Speeding up bone growth by manipulating stem cells
Qian Wang at work among plants that host some of the building blocks of his nanomolecular scaffolds.
If you break a bone, you know you'll end up in a cast for weeks. But what if the time it took to heal a break could be cut in half? Or cut to just a tenth of the time it takes now? Qian Wang, a chemistry professor at the University of South Carolina, has made tantalizing progress toward that goal.
Wang, Andrew Lee and co-workers just reported in Molecular Pharmaceutics that surfaces coated with bionanoparticles could greatly accelerate the early phases of bone growth. Their coatings, based in part on genetically modified Tobacco mosaic virus, reduced the amount of time it took to convert stem cells into bone nodules from two weeks to just two days.
The key to hastening bone healing or growth is to coax a perfectly natural process to pick up the pace.
"If you break a rib, or a finger, the healing is automatic," said Wang. "You need to get the bones aligned to be sure it works as well as possible, but then nature takes over."
Healing is indeed very natural. The human body continuously generates and circulates cells that are undifferentiated; that is, they can be converted into the components of a range of tissues, such as skin or muscle or bone, depending on what the body needs.
The conversion of these cells called stem cells is set into motion by external cues. In bone healing, the body senses the break at the cellular level and begins converting stem cells into new bone cells at the location of the break, bonding the fracture back into a single unit. The process is very slow, which is helpful in allowing a fracture to be properly set, but after that point the wait is at least an inconvenience, and in some cases highly detrimental.
"With a broken femur, a leg, you can be really incapacitated for a long time," said Wang. "In cases like that, they sometimes inject a protein-based drug, BMP-2, which is very effective in speeding up the healing process. Unfortunately, it's very expensive and can also have some side effects."
In a search for alternatives four years ago, Wang and colleagues uncovered some unexpected accelerants of bone growth: plant viruses. They originally meant for these viruses, which are harmless to humans, to work as controls. They coated glass surfaces with uniform coverings of the Turnip yellow mosaic virus and Tobacco mosaic virus, originally intending to use them as starting points for examining other potential variations.
But they were surprised to find that the coatings alone could reduce the amount of time to grow bone nodules from stem cells. Since then, Wang and co-workers have refined their approach to better define just what it is that accelerates bone growth.
Over the course of the past four years, they've demonstrated that it's a combination of the chemistry as well as the topography of the surface that determines how long it takes a stem cell to form bone nodules. The stem cells are nestled into a nanotopgraphy defined by the plant virus, and within that nanotopography the cells make contact with the variety of chemical groups on the viral surface.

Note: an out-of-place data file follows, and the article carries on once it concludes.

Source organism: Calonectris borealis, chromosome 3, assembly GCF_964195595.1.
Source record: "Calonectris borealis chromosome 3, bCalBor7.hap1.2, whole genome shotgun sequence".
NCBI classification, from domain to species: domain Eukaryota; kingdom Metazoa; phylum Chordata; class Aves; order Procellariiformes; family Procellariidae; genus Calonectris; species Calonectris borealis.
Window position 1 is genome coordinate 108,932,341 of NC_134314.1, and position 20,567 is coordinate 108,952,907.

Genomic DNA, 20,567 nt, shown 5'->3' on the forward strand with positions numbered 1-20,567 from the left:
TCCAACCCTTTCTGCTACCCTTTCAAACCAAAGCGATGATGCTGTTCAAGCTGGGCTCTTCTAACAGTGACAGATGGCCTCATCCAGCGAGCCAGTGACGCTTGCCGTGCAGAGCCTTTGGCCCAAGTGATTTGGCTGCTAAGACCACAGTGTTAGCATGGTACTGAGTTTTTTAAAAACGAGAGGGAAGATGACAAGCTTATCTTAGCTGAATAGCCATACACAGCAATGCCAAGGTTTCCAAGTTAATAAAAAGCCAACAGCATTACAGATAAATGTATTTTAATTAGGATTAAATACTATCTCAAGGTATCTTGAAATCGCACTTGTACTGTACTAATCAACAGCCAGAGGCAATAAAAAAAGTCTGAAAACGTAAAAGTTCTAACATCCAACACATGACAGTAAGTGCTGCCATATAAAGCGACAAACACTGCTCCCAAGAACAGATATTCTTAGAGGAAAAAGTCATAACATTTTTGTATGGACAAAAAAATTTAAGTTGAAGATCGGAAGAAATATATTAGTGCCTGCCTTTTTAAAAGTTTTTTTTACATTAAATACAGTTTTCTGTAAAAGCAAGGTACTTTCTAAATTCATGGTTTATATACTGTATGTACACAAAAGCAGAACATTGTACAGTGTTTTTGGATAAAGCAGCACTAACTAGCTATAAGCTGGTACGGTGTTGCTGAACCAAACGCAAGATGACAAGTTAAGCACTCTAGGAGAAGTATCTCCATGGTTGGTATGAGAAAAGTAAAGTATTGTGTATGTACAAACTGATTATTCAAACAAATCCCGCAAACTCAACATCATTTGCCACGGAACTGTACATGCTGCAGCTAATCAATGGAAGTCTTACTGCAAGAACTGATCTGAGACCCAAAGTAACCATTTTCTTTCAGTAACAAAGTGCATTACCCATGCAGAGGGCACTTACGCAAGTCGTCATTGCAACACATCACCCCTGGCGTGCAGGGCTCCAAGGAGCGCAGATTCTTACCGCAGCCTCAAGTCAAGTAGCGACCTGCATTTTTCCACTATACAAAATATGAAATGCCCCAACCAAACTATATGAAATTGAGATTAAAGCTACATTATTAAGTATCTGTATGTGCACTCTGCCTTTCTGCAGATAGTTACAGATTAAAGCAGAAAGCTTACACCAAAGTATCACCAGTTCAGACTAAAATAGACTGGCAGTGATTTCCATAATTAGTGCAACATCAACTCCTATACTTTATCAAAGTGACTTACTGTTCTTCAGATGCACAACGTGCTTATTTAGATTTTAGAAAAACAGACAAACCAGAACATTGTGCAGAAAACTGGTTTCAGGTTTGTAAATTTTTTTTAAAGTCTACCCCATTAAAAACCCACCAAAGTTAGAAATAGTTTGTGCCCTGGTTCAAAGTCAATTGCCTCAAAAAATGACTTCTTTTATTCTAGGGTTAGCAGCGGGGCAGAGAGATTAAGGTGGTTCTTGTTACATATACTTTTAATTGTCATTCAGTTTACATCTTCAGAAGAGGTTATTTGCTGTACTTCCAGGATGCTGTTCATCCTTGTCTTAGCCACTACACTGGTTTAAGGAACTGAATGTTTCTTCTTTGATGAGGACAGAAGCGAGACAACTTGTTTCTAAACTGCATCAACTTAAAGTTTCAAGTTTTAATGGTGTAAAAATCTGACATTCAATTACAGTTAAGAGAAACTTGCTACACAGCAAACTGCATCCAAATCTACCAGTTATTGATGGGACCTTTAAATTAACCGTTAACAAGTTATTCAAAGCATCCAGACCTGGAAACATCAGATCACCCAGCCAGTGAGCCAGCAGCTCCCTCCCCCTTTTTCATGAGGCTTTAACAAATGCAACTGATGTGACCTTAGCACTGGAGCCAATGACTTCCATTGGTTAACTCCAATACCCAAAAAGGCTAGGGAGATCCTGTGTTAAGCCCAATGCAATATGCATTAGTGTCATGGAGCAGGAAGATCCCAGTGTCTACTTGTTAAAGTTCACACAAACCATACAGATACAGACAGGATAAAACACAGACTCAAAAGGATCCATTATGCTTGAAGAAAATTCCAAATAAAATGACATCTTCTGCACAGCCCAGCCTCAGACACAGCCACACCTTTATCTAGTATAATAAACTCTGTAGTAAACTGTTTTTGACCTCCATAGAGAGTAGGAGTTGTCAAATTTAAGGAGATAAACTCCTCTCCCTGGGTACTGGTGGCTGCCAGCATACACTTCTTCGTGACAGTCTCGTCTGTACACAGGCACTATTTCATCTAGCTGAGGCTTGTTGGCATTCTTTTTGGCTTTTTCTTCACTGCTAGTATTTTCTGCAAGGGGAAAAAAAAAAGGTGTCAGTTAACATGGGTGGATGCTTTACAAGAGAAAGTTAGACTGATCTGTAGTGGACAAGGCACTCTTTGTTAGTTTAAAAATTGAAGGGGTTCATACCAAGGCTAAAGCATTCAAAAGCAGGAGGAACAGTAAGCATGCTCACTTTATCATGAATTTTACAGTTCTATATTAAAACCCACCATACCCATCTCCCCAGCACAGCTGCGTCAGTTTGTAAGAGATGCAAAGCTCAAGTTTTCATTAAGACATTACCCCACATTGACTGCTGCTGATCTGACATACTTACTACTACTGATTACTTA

Wang and his team are now asserting control over these variables. In the most recent effort spearheaded by Lee, they built up a layer-by-layer assembly underneath the virus coating to ensure stability. They also genetically modified the viral protein to enhance the interaction between the coating and the stem cells and help drive them toward bone growth.
Their efforts were rewarded with bone nodules that formed just two days after the addition of stem cells, compared to two weeks with a standard glass surface. They're also carefully following the cellular signs involved with success. BMP-2 is involved, but as an intrinsic cellular product rather than an added drug.
"BMP-2 is bone morphogenetic protein 2. It can be added as a protein-based drug, but it's a natural protein produced in the cell," said Wang. "We see upregulation of the BMP-2 within 8 hours with the new scaffold." They also find osteocalcin expression and calcium sequestration, two processes associated with bone formation, to be much more pronounced with their new coatings.
"What we've seen could prove very useful, particularly when it comes to external implants in bones," said Wang. "With those, you have to add a foreign material, and knowing that a coating might increase the bone growth process is clearly beneficial."
"But more importantly, we feel we're making progress in a more general sense in bone engineering. We're really showing the direct correlation between nanotopography and cellular response. If our results can be further developed, in the future you could use titanium to replace the bone, and you might be able to use different kinds of nanoscale patterning on the titanium surface to create all kinds of different cellular responses."
Chuanbin Mao, a professor in the department of chemistry and biochemistry at the University of Oklahoma who was not involved in the work, wrote in an e-mail that he was "amazed and excited" by the results. "The display of peptides on viruses, including Tobacco mosaic virus, is a powerful approach for studying how engineered virus particles can direct stem cell differentiation."
"The discovery that the display of a cell adhesion peptide on Tobacco mosaic virus can enable the rapid differentiation of stem cells into bone-forming cells is very important for guiding scientists in designing a scaffold that can induce rapid bone formation in regenerative medicine."
More information: Mol. Pharmaceutics, Article ASAP DOI: 10.1021/mp300042t
Journal reference: Molecular Pharmaceutics
Provided by University of South Carolina
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